Microsoft on Monday launched Windows Phone 8, revealing its full feature set for the first time and providing details about handset pricing and availability in the United States and beyond. Although Windows Phone 8 looks and works like an evolved version of its predecessors, it is in fact a new mobile system based on Windows 8 that stacks up nicely against the Google Android and Apple iPhone market leaders.

“We can’t wait for the world to meet Windows Phone 8, the most personal smartphone there is,” said Microsoft Corporate VP Terry Myerson, who oversees the firm’s struggling Windows Phone Division. “Windows Phone 8 comes on a range of phones that are stunning, colorful, and unique.”

Microsoft bills Windows Phone 8 as the world’s most personal smartphone and contrasts its integrated live experiences and live tiles with the static grid of icons that marks the iPhone and Android handsets. For this release of the system, the firm has added hundreds of new features, which you can read about in "Welcome to Windows Phone 8."

But to take on the competition, Windows Phone needs apps and innovative new hardware. It has both.

On the software front, Microsoft claims that Windows Phone has 46 of the top 50 apps and games that are available on Android and iPhone. The company also says there are now more than 120,000 Windows Phone apps, undercutting cheap complaints about the lack of apps on this platform. And key new apps and games, like Cut the Rope, LivingSocial, Temple Run, Urbanspoon, and others will appear over the holiday season, with more, such as Pandora—coming with one free year of ad-free music only on Windows Phone 8—arriving in early 2013.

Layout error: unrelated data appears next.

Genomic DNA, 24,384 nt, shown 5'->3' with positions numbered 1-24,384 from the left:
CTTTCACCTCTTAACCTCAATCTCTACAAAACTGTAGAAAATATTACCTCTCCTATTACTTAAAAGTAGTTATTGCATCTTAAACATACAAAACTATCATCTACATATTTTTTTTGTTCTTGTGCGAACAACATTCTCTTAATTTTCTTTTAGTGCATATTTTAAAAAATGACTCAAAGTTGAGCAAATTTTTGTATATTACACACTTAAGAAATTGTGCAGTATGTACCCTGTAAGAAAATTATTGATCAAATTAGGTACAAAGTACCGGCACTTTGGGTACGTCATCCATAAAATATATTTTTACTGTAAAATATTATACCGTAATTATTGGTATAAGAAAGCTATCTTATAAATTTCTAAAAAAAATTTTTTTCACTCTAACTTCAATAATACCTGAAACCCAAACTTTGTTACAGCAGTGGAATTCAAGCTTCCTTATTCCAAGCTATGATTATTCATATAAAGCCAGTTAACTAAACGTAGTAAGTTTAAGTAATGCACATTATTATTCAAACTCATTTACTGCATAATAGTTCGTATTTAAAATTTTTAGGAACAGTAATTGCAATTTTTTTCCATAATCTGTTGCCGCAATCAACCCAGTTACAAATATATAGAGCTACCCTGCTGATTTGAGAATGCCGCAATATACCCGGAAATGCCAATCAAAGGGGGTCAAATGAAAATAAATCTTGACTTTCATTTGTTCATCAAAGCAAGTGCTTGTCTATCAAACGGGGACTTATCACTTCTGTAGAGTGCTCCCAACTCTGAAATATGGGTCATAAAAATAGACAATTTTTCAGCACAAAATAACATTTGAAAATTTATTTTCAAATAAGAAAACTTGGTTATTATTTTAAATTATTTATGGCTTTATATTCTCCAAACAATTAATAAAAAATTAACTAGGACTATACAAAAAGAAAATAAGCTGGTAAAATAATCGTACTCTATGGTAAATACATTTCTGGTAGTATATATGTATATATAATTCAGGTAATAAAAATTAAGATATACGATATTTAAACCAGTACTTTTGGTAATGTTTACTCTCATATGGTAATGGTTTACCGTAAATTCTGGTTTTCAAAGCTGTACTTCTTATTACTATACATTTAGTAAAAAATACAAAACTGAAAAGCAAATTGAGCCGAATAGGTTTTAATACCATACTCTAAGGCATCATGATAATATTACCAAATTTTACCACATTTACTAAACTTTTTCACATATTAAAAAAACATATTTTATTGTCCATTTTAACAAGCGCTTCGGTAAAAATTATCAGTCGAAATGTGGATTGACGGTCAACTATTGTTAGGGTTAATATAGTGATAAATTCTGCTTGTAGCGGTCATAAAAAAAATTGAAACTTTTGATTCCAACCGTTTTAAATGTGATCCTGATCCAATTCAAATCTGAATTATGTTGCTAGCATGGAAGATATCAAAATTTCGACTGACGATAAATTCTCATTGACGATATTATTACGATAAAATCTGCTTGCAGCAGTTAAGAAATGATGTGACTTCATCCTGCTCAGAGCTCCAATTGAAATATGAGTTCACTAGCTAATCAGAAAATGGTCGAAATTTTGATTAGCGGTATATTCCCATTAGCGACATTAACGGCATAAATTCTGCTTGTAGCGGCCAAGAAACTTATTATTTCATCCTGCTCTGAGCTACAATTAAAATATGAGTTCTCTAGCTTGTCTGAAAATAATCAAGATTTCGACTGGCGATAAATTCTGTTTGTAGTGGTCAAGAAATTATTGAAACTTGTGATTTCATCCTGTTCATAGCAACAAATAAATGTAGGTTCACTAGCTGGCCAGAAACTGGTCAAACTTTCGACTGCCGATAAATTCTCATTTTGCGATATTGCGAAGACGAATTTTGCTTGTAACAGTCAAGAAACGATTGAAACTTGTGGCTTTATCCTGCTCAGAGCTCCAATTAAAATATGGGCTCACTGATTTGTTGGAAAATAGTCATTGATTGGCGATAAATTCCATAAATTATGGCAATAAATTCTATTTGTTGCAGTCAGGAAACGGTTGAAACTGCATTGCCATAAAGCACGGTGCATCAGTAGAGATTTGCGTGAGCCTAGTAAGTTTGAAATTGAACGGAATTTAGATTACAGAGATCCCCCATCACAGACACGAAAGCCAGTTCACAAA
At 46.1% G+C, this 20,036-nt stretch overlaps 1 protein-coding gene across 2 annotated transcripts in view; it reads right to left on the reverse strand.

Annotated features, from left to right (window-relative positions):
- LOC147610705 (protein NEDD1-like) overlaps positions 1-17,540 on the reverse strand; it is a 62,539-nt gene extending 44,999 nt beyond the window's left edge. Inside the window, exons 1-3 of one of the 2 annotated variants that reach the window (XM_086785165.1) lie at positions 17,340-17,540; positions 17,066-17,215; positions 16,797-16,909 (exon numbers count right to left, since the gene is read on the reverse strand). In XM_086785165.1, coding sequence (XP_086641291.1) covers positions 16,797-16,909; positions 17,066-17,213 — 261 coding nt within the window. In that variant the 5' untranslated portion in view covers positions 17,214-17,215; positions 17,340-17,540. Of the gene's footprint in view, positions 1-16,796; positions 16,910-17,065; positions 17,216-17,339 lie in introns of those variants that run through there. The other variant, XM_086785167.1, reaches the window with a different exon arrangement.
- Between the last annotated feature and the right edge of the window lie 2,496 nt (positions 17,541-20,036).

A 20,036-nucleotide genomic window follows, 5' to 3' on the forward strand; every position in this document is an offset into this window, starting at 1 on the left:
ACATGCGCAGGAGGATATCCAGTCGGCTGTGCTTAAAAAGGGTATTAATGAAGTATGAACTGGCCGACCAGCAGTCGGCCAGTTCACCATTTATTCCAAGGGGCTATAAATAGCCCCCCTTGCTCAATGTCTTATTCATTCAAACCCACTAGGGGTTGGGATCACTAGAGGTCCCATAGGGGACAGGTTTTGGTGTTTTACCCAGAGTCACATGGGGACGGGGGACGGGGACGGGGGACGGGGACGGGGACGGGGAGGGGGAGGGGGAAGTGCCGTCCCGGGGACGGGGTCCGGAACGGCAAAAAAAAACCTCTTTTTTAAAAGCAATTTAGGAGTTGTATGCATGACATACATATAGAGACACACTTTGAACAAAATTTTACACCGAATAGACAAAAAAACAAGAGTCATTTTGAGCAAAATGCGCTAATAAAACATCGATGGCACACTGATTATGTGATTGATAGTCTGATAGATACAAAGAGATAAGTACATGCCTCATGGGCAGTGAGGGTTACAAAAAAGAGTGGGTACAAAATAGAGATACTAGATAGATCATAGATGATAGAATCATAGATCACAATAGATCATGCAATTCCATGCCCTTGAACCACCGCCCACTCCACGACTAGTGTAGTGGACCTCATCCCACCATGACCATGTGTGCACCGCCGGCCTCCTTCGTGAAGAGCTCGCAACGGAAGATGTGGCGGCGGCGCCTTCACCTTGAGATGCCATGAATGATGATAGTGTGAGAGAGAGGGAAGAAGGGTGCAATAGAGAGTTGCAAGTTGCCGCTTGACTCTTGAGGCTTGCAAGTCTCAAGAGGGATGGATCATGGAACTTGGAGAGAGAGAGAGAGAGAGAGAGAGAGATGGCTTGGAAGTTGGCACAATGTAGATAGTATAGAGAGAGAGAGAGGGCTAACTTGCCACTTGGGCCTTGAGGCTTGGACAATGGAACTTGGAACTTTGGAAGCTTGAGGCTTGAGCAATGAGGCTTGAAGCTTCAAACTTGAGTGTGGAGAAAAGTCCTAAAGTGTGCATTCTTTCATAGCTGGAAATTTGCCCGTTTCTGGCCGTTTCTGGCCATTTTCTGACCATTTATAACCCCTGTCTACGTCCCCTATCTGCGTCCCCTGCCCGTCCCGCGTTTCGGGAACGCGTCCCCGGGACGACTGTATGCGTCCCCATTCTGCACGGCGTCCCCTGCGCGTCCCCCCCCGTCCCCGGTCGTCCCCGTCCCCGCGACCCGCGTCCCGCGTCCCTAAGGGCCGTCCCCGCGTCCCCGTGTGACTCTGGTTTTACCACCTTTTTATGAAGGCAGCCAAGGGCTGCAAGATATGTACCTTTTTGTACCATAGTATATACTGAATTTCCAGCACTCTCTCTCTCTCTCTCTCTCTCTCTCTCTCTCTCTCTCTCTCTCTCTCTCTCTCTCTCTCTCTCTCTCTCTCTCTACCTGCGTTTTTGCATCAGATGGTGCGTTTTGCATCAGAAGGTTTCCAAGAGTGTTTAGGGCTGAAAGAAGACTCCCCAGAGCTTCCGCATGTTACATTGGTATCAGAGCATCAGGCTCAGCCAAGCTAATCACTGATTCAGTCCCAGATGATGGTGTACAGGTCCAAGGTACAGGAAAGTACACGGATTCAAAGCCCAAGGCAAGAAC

Looking at the hardware, devices like the HTC Windows Phone 8X and 8S, and the Nokia Lumia 920 and 820, are better looking than anything from the Apple or Android horde. Also, Microsoft and its partners mostly came clean on pricing and availability, announcing that new Windows Phone 8 handsets would ship on AT&T, T-Mobile, and Verizon in November.

AT&T was the least transparent. It will carry the Nokia Lumia 920, the Lumia 820, and the Windows Phone 8X by HTC, all starting in November. But no pricing was shared at the event.

T-Mobile will carry the HTC Windows Phone 8X ($149.99) and the Nokia Lumia 810 ($99.99), with both devices going on sale November 14.

And Windows Phone holdout Verizon is all in this time around: The carrier will sell the HTC 8X ($199.99), the Nokia Lumia 822( $99.99, exclusive to Verizon), and the Samsung ATIV Odyssey (also exclusive to Verizon). The first two will ship by Thanksgiving, with the mysterious new Odyssey arriving in December.